This year’s Mondial De L’Automobile Paris (Paris Motor Show) featured many automakers’ takes on the future of automobiles, but we wanted to take a moment to reflect on one of the more outlandish unveilings. While these shows tend to feature out-there concept cars and future iterations that never see production, the Renault Trezor electric concept has definitely been one of the more unique concept cars to hit the show floor. Just look at that “door.”
Concept cars aren’t much different than runway fashion—they are completely outlandish, impractical, and sometimes unattractive in the traditional sense in order to inspire more practical products in the future. A canopy top, like that found on the Trezor, is an extremely rare feature, one often reserved for concept cars and custom kits. There’s a good chance you won’t see a Trezor with a liftable-canopy doorway on the consumer market, just like you didn’t see the Maserati Birdcage 75th Concept and its similar canopy opening after the 2005 Geneva Auto Show. But the Trezor has inspired us to look at some funky doors that have actually made it into production.
More formally known as scissor doors, “Lambo doors” have been a staple of expensive sports cars and unnecessary car mods since they were introduced in 1968 on the Alfa Romeo Carabo concept car. It took half a decade for those scissor doors to make it onto a production car, but they arrived on the Lamborghini Countach in 1974 and have been a cornerstone of Lamborghini’s design ever since. Interestingly enough, the doors’ style was dictated by an engineering necessity—both the Carabo concept and the Countach were too low and wide for the cars to have proper rear visibility. To alleviate this, the doors were designed to allow the driver to lift the door and lean out of the hatch to see behind the car.
To be completely frank, one of our favorite types of doors is the one that’s not even there. The best thing about a Jeep Wrangler isn’t what Jeep puts on the small SUV, but what you can remove from it. Most Wrangler owners occasionally indulge in removing the convertible hard top, but the truly dedicated off-roading enthusiast will also pop those doors right off. Jeep may be the only manufacturer to encourage completely unscrewing those hinges, though it clearly warns that’s for off-road use only. The Jeep Wrangler is certainly a fan favorite, and those doors are definitely two of the big reasons why.
Sliding doors are a common occurrence on certain types of automobiles. Cargo vans, passenger wagons, and MPVs and minivans utilize sliding rear doors to offer better access for passengers and cargo. But you certainly don’t see many sports cars with sliding retractable doors. The Kaiser Darrin was the exception, and to this day, it is the only sports car manufacturer to have featured “pocket doors,” doors that displace horizontally into the front fender. However, BMW had its own take on this sliding-door concept, and introduced a unique vertically displacing sliding door on the BMW Z1. The doors slid down into the car’s chassis, allowing access over the large sills on the bottom of the doorway that provide structural integrity and increased safety. Lincoln featured a similar system on the 1993 Lincoln Mark VII concept car, but it has not found its way into a production car since.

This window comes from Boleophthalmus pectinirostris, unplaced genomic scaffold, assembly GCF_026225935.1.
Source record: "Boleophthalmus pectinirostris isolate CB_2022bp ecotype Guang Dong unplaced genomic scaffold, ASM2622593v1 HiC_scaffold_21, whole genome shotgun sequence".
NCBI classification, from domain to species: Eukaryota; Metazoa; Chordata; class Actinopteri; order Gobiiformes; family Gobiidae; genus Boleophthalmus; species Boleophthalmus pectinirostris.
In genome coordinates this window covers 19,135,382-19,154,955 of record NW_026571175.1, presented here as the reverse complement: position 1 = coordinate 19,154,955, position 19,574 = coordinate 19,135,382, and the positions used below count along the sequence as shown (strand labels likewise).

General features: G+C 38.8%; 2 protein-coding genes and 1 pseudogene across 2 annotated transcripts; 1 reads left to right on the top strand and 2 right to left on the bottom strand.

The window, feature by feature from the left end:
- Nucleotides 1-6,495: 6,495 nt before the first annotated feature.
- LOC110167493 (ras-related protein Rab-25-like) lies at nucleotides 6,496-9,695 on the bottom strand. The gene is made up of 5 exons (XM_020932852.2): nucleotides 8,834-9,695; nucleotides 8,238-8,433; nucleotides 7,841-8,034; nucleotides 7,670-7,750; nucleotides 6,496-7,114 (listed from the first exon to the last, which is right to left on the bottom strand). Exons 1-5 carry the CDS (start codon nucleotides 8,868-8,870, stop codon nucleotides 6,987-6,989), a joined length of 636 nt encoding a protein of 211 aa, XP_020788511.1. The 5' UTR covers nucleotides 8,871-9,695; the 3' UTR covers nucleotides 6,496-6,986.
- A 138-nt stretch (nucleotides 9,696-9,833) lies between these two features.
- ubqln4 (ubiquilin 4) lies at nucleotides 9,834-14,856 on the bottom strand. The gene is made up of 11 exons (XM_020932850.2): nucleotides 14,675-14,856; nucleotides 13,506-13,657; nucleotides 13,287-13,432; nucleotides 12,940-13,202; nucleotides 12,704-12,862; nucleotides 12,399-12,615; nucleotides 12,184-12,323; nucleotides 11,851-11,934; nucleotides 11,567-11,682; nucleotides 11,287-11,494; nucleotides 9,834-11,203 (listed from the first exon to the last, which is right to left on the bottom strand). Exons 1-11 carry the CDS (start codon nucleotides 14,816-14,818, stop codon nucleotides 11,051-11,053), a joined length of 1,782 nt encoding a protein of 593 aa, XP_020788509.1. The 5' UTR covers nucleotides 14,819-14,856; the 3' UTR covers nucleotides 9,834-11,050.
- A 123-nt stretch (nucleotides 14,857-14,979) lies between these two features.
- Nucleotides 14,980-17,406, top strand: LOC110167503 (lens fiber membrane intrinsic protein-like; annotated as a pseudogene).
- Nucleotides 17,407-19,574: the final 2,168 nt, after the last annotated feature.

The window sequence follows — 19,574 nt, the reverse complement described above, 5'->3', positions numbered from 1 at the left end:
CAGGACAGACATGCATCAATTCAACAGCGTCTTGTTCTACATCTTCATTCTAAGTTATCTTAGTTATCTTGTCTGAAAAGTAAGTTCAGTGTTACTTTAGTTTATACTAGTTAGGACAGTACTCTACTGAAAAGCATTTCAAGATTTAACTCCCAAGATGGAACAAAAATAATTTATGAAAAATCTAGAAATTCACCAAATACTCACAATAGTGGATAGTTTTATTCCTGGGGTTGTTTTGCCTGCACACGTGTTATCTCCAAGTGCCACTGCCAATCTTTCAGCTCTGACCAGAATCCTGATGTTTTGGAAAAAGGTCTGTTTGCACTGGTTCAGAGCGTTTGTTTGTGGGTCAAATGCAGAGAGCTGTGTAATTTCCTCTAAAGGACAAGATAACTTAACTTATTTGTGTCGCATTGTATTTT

Gull-wing doors, named for their seagull-like silhouette while open, were introduced in 1952 with the Mercedes-Benz 300SL race car. A road-legal production variant of the 300SL hit the market just two years later. Influencing just a handful of cars that decided to adopt the door design over a few decades, gull-wing doors appeared only on concepts, supercars, and limited-run vehicles. Production cars with gull-wing doors include the Bricklin SV-1 in 1975, the DeLorean DMC-12 in 1981, and Mercedes-Benz’s own SLS-Class AMG in 2010. The Tesla Model X takes considerable inspiration from this design with its “falcon-wing” rear door system, which features a more practical double-hinge design. The most obvious flaw in the gull-wing door system is the question of what happens in the event of a rollover if exiting the car becomes impossible. Mercedes answered this for the SLS AMG by fitting explosive bolts on the door hinges that would dislodge the door in the event of a rollover.
Possibly the best thing about suicide doors is their simplicity. They have no complex mechanical mechanism, no unique rotating hinges, and no need to have a specially designed frame or chassis. It’s just a door with hinges at the rear instead of the front. A rear-hinged door system (the preferred technical term) was a common feature on cars in the first half of the 20th century, taking its design from horse-drawn carriages. Probably the most well-known example of the rear-hinged door system was found on the 1960s Lincoln Continental. Suicide doors have fallen in and out of vogue over the decades, mainly due to safety concerns. But recently vehicles such as the Honda Element, Toyota FJ Cruiser, BMW i3, and Mazda RX-8 have been using suicide-door systems for their rear seats. Probably the most prominent manufacturer to still consistently produce suicide doors is Roll-Royce, which has suicide doors installed across most of its lineup, including its coupes.
What’s your favorite car door?
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